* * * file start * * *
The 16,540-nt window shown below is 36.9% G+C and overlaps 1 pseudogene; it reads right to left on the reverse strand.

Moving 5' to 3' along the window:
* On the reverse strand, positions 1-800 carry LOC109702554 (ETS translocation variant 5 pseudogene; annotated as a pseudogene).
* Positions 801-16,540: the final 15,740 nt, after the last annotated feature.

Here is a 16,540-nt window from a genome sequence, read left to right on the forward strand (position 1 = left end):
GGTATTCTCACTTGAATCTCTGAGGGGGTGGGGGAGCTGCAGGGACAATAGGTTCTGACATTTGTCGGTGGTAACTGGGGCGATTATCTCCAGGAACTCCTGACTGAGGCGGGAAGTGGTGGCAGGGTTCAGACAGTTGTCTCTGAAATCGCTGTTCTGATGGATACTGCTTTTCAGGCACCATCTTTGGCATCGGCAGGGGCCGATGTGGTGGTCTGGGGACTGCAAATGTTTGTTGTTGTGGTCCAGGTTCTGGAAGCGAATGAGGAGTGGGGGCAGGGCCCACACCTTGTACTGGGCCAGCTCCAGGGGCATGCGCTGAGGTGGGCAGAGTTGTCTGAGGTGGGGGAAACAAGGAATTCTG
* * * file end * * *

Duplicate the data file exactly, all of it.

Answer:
The 16,540-nt window shown below is 36.9% G+C and overlaps 1 pseudogene; it reads right to left on the reverse strand.

Moving 5' to 3' along the window:
* On the reverse strand, positions 1-800 carry LOC109702554 (ETS translocation variant 5 pseudogene; annotated as a pseudogene).
* Positions 801-16,540: the final 15,740 nt, after the last annotated feature.

Here is a 16,540-nt window from a genome sequence, read left to right on the forward strand (position 1 = left end):
GGTATTCTCACTTGAATCTCTGAGGGGGTGGGGGAGCTGCAGGGACAATAGGTTCTGACATTTGTCGGTGGTAACTGGGGCGATTATCTCCAGGAACTCCTGACTGAGGCGGGAAGTGGTGGCAGGGTTCAGACAGTTGTCTCTGAAATCGCTGTTCTGATGGATACTGCTTTTCAGGCACCATCTTTGGCATCGGCAGGGGCCGATGTGGTGGTCTGGGGACTGCAAATGTTTGTTGTTGTGGTCCAGGTTCTGGAAGCGAATGAGGAGTGGGGGCAGGGCCCACACCTTGTACTGGGCCAGCTCCAGGGGCATGCGCTGAGGTGGGCAGAGTTGTCTGAGGTGGGGGAAACAAGGAATTCTG